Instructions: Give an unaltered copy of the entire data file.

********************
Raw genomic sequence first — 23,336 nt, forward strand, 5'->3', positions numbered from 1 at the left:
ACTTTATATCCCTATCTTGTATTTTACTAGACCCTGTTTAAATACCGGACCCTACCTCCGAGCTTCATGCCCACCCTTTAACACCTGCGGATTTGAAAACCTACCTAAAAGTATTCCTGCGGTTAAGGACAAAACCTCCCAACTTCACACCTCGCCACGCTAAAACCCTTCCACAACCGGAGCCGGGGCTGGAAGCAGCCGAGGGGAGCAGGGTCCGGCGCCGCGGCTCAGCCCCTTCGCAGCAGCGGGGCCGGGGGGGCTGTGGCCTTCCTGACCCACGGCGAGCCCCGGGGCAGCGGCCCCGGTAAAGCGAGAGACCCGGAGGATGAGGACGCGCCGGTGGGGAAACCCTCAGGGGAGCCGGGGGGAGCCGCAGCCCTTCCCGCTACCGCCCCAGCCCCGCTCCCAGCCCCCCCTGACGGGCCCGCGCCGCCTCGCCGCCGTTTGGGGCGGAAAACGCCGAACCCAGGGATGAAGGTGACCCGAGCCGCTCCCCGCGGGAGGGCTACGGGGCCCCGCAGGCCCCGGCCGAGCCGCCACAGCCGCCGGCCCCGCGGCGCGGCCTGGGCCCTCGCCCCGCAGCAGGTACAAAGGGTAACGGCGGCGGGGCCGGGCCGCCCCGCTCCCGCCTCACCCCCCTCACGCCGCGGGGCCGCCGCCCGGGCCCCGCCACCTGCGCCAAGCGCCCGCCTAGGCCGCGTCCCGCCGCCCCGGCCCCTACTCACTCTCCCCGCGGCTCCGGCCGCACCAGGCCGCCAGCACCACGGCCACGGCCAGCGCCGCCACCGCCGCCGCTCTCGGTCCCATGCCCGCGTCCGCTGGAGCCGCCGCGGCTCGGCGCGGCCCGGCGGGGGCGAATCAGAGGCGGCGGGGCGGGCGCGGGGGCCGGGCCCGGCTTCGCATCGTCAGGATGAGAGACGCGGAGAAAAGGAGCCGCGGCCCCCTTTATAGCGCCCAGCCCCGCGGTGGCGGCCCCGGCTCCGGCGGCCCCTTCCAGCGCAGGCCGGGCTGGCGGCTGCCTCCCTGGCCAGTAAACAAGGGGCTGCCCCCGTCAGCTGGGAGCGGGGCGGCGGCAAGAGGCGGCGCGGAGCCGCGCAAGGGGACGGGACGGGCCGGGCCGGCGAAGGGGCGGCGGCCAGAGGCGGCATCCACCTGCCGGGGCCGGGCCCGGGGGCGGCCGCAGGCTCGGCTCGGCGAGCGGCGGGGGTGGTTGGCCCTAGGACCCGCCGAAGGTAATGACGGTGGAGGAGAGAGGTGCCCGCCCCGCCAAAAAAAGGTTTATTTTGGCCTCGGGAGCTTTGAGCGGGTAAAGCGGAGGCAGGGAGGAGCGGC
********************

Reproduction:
Raw genomic sequence first — 23,336 nt, forward strand, 5'->3', positions numbered from 1 at the left:
ACTTTATATCCCTATCTTGTATTTTACTAGACCCTGTTTAAATACCGGACCCTACCTCCGAGCTTCATGCCCACCCTTTAACACCTGCGGATTTGAAAACCTACCTAAAAGTATTCCTGCGGTTAAGGACAAAACCTCCCAACTTCACACCTCGCCACGCTAAAACCCTTCCACAACCGGAGCCGGGGCTGGAAGCAGCCGAGGGGAGCAGGGTCCGGCGCCGCGGCTCAGCCCCTTCGCAGCAGCGGGGCCGGGGGGGCTGTGGCCTTCCTGACCCACGGCGAGCCCCGGGGCAGCGGCCCCGGTAAAGCGAGAGACCCGGAGGATGAGGACGCGCCGGTGGGGAAACCCTCAGGGGAGCCGGGGGGAGCCGCAGCCCTTCCCGCTACCGCCCCAGCCCCGCTCCCAGCCCCCCCTGACGGGCCCGCGCCGCCTCGCCGCCGTTTGGGGCGGAAAACGCCGAACCCAGGGATGAAGGTGACCCGAGCCGCTCCCCGCGGGAGGGCTACGGGGCCCCGCAGGCCCCGGCCGAGCCGCCACAGCCGCCGGCCCCGCGGCGCGGCCTGGGCCCTCGCCCCGCAGCAGGTACAAAGGGTAACGGCGGCGGGGCCGGGCCGCCCCGCTCCCGCCTCACCCCCCTCACGCCGCGGGGCCGCCGCCCGGGCCCCGCCACCTGCGCCAAGCGCCCGCCTAGGCCGCGTCCCGCCGCCCCGGCCCCTACTCACTCTCCCCGCGGCTCCGGCCGCACCAGGCCGCCAGCACCACGGCCACGGCCAGCGCCGCCACCGCCGCCGCTCTCGGTCCCATGCCCGCGTCCGCTGGAGCCGCCGCGGCTCGGCGCGGCCCGGCGGGGGCGAATCAGAGGCGGCGGGGCGGGCGCGGGGGCCGGGCCCGGCTTCGCATCGTCAGGATGAGAGACGCGGAGAAAAGGAGCCGCGGCCCCCTTTATAGCGCCCAGCCCCGCGGTGGCGGCCCCGGCTCCGGCGGCCCCTTCCAGCGCAGGCCGGGCTGGCGGCTGCCTCCCTGGCCAGTAAACAAGGGGCTGCCCCCGTCAGCTGGGAGCGGGGCGGCGGCAAGAGGCGGCGCGGAGCCGCGCAAGGGGACGGGACGGGCCGGGCCGGCGAAGGGGCGGCGGCCAGAGGCGGCATCCACCTGCCGGGGCCGGGCCCGGGGGCGGCCGCAGGCTCGGCTCGGCGAGCGGCGGGGGTGGTTGGCCCTAGGACCCGCCGAAGGTAATGACGGTGGAGGAGAGAGGTGCCCGCCCCGCCAAAAAAAGGTTTATTTTGGCCTCGGGAGCTTTGAGCGGGTAAAGCGGAGGCAGGGAGGAGCGGC